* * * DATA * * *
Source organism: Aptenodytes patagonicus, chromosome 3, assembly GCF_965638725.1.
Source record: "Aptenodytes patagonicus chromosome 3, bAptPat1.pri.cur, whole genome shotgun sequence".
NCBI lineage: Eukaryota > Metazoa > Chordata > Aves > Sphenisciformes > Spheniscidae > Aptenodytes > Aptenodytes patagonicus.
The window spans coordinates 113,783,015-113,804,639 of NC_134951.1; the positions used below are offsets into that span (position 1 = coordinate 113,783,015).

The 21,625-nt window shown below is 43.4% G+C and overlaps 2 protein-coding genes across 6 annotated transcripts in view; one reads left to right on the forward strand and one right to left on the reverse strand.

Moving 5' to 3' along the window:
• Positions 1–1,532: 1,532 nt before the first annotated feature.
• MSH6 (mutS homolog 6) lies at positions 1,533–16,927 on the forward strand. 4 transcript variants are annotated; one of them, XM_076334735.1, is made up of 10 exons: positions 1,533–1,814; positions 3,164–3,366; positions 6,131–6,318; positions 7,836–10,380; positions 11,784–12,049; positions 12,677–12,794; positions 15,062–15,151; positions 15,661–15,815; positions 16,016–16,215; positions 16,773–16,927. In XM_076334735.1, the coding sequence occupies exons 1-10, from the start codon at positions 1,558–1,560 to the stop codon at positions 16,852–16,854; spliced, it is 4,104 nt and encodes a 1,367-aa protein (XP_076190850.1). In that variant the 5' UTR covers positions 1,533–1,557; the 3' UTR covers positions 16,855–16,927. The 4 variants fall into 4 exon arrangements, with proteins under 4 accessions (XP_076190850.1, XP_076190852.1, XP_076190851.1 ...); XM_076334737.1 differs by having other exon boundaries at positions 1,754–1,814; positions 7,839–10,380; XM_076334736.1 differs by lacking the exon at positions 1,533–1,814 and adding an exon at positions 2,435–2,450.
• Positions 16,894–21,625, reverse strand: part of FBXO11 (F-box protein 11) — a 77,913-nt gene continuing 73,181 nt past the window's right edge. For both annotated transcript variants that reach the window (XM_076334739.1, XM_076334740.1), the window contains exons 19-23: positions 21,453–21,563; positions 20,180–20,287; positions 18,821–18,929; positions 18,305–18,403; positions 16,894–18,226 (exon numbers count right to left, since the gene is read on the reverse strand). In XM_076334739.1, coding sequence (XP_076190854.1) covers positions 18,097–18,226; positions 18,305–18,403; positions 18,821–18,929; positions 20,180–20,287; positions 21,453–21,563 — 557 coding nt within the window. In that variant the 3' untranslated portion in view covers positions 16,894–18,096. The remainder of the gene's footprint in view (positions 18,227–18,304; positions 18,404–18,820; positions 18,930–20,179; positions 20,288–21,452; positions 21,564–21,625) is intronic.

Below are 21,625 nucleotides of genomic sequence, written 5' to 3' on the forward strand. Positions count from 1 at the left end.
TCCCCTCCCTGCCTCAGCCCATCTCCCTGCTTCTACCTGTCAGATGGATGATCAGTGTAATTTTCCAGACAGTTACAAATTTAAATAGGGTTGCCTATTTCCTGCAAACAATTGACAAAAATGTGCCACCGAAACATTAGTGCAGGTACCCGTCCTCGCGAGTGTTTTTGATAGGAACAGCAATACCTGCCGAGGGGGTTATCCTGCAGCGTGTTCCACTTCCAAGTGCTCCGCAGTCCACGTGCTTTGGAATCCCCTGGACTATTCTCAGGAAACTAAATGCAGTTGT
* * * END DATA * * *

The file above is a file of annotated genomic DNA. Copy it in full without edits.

Source organism: Aptenodytes patagonicus, chromosome 3, assembly GCF_965638725.1.
Source record: "Aptenodytes patagonicus chromosome 3, bAptPat1.pri.cur, whole genome shotgun sequence".
NCBI lineage: Eukaryota > Metazoa > Chordata > Aves > Sphenisciformes > Spheniscidae > Aptenodytes > Aptenodytes patagonicus.
The window spans coordinates 113,783,015-113,804,639 of NC_134951.1; the positions used below are offsets into that span (position 1 = coordinate 113,783,015).

The 21,625-nt window shown below is 43.4% G+C and overlaps 2 protein-coding genes across 6 annotated transcripts in view; one reads left to right on the forward strand and one right to left on the reverse strand.

Moving 5' to 3' along the window:
• Positions 1–1,532: 1,532 nt before the first annotated feature.
• MSH6 (mutS homolog 6) lies at positions 1,533–16,927 on the forward strand. 4 transcript variants are annotated; one of them, XM_076334735.1, is made up of 10 exons: positions 1,533–1,814; positions 3,164–3,366; positions 6,131–6,318; positions 7,836–10,380; positions 11,784–12,049; positions 12,677–12,794; positions 15,062–15,151; positions 15,661–15,815; positions 16,016–16,215; positions 16,773–16,927. In XM_076334735.1, the coding sequence occupies exons 1-10, from the start codon at positions 1,558–1,560 to the stop codon at positions 16,852–16,854; spliced, it is 4,104 nt and encodes a 1,367-aa protein (XP_076190850.1). In that variant the 5' UTR covers positions 1,533–1,557; the 3' UTR covers positions 16,855–16,927. The 4 variants fall into 4 exon arrangements, with proteins under 4 accessions (XP_076190850.1, XP_076190852.1, XP_076190851.1 ...); XM_076334737.1 differs by having other exon boundaries at positions 1,754–1,814; positions 7,839–10,380; XM_076334736.1 differs by lacking the exon at positions 1,533–1,814 and adding an exon at positions 2,435–2,450.
• Positions 16,894–21,625, reverse strand: part of FBXO11 (F-box protein 11) — a 77,913-nt gene continuing 73,181 nt past the window's right edge. For both annotated transcript variants that reach the window (XM_076334739.1, XM_076334740.1), the window contains exons 19-23: positions 21,453–21,563; positions 20,180–20,287; positions 18,821–18,929; positions 18,305–18,403; positions 16,894–18,226 (exon numbers count right to left, since the gene is read on the reverse strand). In XM_076334739.1, coding sequence (XP_076190854.1) covers positions 18,097–18,226; positions 18,305–18,403; positions 18,821–18,929; positions 20,180–20,287; positions 21,453–21,563 — 557 coding nt within the window. In that variant the 3' untranslated portion in view covers positions 16,894–18,096. The remainder of the gene's footprint in view (positions 18,227–18,304; positions 18,404–18,820; positions 18,930–20,179; positions 20,288–21,452; positions 21,564–21,625) is intronic.

Below are 21,625 nucleotides of genomic sequence, written 5' to 3' on the forward strand. Positions count from 1 at the left end.
TCCCCTCCCTGCCTCAGCCCATCTCCCTGCTTCTACCTGTCAGATGGATGATCAGTGTAATTTTCCAGACAGTTACAAATTTAAATAGGGTTGCCTATTTCCTGCAAACAATTGACAAAAATGTGCCACCGAAACATTAGTGCAGGTACCCGTCCTCGCGAGTGTTTTTGATAGGAACAGCAATACCTGCCGAGGGGGTTATCCTGCAGCGTGTTCCACTTCCAAGTGCTCCGCAGTCCACGTGCTTTGGAATCCCCTGGACTATTCTCAGGAAACTAAATGCAGTTGT